10. M4 Sherman
The M4 Sherman, officially Medium Tank, M4, was the most numerous battle tank used by the United States and some of the other Western Allies in World War II. In spite of being surpassed by German medium and heavy tanks late in the war, the M4 Sherman proved to be very reliable, cheaper to produce and available in greater numbers.Thousands were distributed through the Lend-Lease program to the British Commonwealth and Soviet Union. The tank was named by the British for the American Civil War General William Tecumseh Sherman.
When the M4 tank went into combat in North Africa with the British Army at El Alamein in the autumn of 1942, it increased the advantage of Allied armor over German armor and was superior to the lighter German long-barrel 50 mm-gunned Panzer III and the short-barrel 75 mm-gunned Panzer IV then in service.For this reason, the US Army believed the M4 would be adequate to win the war, and no pressure was exerted for further tank development. Logistical and transport restrictions, such as limitations imposed by roads, ports, and bridges, also complicated the introduction of a more capable but heavier tank
The Merkava is a main battle tank used by the Israel Defense Forces. The tank began development in 1973 and entered official service in 1978. Four main variants of the tank have been deployed. It was first used extensively in the 1982 Lebanon War.
Design criteria include rapid repair of battle damage, survivability, cost-effectiveness and off-road performance. Following the model of contemporary self-propelled howitzers, the turret assembly is located closer to the rear than in most main battle tanks. With the engine in front, this layout is intended to grant additional protection against a frontal attack, especially for the personnel in the main hull, such as the driver. It also creates more space in the rear of the tank that allows increased storage capacity and a rear entrance to the main crew compartment allowing easy access under enemy fire. This allows the tank to be used as a platform for medical disembarkation, a forward command and control station, and an infantry fighting vehicle. The rear entrance’s clamshell-style doors provide overhead protection when off- and on-loading cargo and personnel.
The T-54 and T-55 tanks are a series of Soviet main battle tanks introduced just as the Second World War ended. The first T-54 prototype appeared in March 1945 and entered full production in 1947. It became the main tank for armored units of the Soviet Army, armies of the Warsaw Pact countries, and many others. T-54s and T-55s were involved in many of the world’s armed conflicts during the late 20th century.
The T-54/55 series eventually became one of the most-produced tank in military history. Estimated production numbers for the series range from 86,000 to 100,000. They were replaced by the T-62, T-64, T-72, T-80, and T-90 in the Soviet and Russian armies, but remain in use by up to 50 other armies worldwide, some having received sophisticated retrofitting.
During the Cold War, Soviet tanks never directly faced their NATO adversaries in Europe. However, the T-54/55’s first appearance in the West in the 1950s spurred the United Kingdom to develop a new tank gun, the Royal Ordnance L7, and the United States to develop the M60 Patton
7. Challenger 1
The British FV4030/4 Challenger 1, was the main battle tank (MBT) of the British Army from 1983 to the mid-1990s, when it was superseded by the Challenger 2. It is also currently used by the Royal Jordanian Army as its main battle tank after heavy modifications. The variants for the Jordanian military are to be upgraded using the unmanned Falcon turret.
The most revolutionary aspect of the Challenger 1 design was its Chobham armor which gave protection far superior to any monolithic Rolled Homogeneous Armor (RHA), which was the then standard of tank armor material. This armor has been adopted by others, most notably the American M1 Abrams. Additionally the Hydrogas suspension fitted provided outstanding cross-country performance through the long suspension arm travel and controlled bump and rebound behavior offered.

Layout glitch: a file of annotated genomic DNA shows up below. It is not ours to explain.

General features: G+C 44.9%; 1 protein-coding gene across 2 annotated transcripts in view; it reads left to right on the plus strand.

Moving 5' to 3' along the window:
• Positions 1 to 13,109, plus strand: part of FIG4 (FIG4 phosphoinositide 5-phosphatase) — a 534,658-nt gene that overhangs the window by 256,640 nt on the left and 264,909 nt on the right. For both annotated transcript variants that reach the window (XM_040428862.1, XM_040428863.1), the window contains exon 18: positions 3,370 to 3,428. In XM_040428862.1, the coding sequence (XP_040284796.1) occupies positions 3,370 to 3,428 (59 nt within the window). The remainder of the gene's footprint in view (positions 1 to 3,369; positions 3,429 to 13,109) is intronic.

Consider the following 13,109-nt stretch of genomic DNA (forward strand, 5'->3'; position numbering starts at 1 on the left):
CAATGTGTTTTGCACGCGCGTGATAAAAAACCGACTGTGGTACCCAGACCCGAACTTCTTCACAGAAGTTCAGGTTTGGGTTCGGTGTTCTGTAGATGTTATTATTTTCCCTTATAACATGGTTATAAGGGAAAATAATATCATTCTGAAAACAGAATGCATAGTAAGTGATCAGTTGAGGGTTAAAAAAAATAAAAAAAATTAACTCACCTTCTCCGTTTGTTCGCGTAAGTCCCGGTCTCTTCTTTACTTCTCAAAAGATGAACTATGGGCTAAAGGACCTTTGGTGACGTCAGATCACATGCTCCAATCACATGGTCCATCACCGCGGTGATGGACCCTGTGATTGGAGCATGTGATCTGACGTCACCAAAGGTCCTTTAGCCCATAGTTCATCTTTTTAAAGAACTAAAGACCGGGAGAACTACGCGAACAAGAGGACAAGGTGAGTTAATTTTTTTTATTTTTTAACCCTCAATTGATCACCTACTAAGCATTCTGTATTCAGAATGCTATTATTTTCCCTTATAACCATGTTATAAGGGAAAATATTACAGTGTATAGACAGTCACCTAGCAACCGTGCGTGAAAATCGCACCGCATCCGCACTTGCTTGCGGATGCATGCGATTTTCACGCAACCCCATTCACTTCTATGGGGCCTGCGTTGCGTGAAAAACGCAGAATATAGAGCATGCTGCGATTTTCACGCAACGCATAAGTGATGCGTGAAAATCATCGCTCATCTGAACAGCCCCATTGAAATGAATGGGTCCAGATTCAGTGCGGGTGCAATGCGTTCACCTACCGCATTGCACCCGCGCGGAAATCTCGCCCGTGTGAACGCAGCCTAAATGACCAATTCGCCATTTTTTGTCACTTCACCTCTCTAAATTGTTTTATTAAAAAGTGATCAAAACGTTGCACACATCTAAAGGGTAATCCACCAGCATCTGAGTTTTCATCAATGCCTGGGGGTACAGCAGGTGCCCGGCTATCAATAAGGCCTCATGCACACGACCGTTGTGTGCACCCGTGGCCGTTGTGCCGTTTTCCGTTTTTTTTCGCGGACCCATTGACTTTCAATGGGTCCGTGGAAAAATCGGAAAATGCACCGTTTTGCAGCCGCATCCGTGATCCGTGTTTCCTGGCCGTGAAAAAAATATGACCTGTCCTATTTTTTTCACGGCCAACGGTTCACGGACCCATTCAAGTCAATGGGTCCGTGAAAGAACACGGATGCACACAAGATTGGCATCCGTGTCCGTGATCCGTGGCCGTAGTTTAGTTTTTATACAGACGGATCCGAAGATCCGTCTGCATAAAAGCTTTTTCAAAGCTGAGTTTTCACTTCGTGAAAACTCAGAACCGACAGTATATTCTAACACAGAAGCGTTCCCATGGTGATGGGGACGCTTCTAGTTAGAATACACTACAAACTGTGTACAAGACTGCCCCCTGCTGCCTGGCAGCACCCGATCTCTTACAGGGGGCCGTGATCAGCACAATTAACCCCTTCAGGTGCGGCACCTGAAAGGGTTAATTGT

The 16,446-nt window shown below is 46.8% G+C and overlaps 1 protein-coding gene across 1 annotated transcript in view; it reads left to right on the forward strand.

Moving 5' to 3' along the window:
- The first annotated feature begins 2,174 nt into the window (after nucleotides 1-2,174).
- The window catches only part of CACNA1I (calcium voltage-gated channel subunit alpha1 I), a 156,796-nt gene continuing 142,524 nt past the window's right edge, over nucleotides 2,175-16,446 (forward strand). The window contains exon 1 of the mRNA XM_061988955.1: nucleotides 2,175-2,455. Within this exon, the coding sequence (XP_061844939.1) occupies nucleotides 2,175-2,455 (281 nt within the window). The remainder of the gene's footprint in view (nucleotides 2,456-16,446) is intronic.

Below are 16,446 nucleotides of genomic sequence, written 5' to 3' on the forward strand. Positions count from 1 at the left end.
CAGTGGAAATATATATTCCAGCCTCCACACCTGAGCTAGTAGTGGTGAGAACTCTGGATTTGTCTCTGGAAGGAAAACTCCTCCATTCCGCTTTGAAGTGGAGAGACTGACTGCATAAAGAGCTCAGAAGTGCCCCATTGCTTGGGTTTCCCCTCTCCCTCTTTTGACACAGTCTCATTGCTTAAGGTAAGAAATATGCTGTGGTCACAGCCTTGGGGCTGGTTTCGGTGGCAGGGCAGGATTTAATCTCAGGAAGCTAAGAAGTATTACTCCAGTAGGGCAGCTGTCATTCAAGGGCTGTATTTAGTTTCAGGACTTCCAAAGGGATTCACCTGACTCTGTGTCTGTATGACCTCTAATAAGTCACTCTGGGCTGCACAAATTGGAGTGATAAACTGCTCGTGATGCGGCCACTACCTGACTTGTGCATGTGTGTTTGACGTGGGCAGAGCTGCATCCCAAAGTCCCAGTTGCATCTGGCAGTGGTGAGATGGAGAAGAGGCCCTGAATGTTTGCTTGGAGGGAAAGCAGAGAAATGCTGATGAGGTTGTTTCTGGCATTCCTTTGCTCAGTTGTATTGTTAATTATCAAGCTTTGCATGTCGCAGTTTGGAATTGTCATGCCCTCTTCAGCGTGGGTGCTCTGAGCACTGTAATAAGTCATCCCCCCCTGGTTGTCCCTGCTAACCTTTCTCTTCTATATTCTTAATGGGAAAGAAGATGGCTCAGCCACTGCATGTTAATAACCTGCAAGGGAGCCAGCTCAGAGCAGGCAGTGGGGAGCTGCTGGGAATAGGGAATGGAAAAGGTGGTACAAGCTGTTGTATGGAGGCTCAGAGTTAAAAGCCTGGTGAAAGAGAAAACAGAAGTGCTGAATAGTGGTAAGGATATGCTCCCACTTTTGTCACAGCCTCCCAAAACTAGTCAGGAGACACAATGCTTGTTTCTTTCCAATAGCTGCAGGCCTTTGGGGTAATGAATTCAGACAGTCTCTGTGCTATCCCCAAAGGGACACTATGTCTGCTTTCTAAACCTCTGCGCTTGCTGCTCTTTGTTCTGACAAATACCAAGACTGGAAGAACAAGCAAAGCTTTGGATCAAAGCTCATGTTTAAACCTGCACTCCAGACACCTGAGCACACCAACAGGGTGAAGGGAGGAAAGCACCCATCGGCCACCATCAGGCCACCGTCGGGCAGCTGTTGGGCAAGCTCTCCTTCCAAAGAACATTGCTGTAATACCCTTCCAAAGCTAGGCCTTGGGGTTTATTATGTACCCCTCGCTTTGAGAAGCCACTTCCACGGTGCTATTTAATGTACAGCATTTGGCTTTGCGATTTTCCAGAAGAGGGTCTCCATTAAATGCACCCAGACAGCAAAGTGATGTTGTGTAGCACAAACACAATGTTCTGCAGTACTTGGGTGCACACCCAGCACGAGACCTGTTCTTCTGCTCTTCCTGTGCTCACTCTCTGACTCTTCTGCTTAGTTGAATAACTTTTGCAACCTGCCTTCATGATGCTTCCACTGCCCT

6. Panzer IV
The Panzerkampfwagen IV, commonly known as the Panzer IV, was a German medium tank developed in the late 1930s and used extensively during the Second World War. Its ordnance inventory designation was Sd.Kfz. 161.
The Panzer IV was not originally intended to engage enemy armor—that role being allocated to the Panzer III. However, with the inadequacy of the Panzer III becoming apparent and in the face of Soviet T-34 tanks, the Panzer IV soon assumed the original role of its increasingly vulnerable cousin. The most widely manufactured and deployed fully turreted German tank of the Second World War, at some 8,500 examples, the Panzer IV was used as the base for many other fighting vehicles, including the Sturmgeschütz IV assault gun, Jagdpanzer IV tank destroyer, the Wirbelwind self-propelled anti-aircraft gun, and the Brummbär self-propelled gun.
The Panzer IV saw service in all combat theaters involving Germany and was the only German tank to remain in continuous production throughout the war. Upgrades and design modifications, intended to counter new threats, extended its service life. Generally, these involved increasing the Panzer IV’s armor protection or upgrading its weapons, although during the last months of the war, with Germany’s pressing need for rapid replacement of losses, design changes also included simplifications to speed up the manufacturing process.
5. Centurion tank
The Centurion, introduced in 1945, was the primary British main battle tank of the post-World War II period. It is widely considered to be one of the most successful post-war tank designs, remaining in production into the 1960s, and seeing combat in the front lines into the 1980s. The chassis was also adapted for several other roles, and these have remained in service to this day.
Israel used Centurions in the 1967 Six Day War, 1973 Yom Kippur War, and during the 1978 and 1982 invasions of Lebanon. Centurions modified as armored personnel carriers were used in Gaza, the West Bank and on the Lebanese border. The Royal Jordanian Land Force used Centurions, first in 1970 to fend off a Syrian incursion within its borders during the Black September events and later in the Golan Heights in 1973. South Africa deployed its Centurions in Angola during the South African Border War.
It became one of the most widely used tank designs, equipping armies around the world, with some still in service until the 1990s.As recently as the 2006 Israel-Lebanon conflict the Israel Defense Forces employed heavily modified Centurions as armored personnel carriers and combat engineering vehicles. The South African National Defense Force still employs over 200 Centurions, which were modernized in the 1980s and 2000s as the Olifant.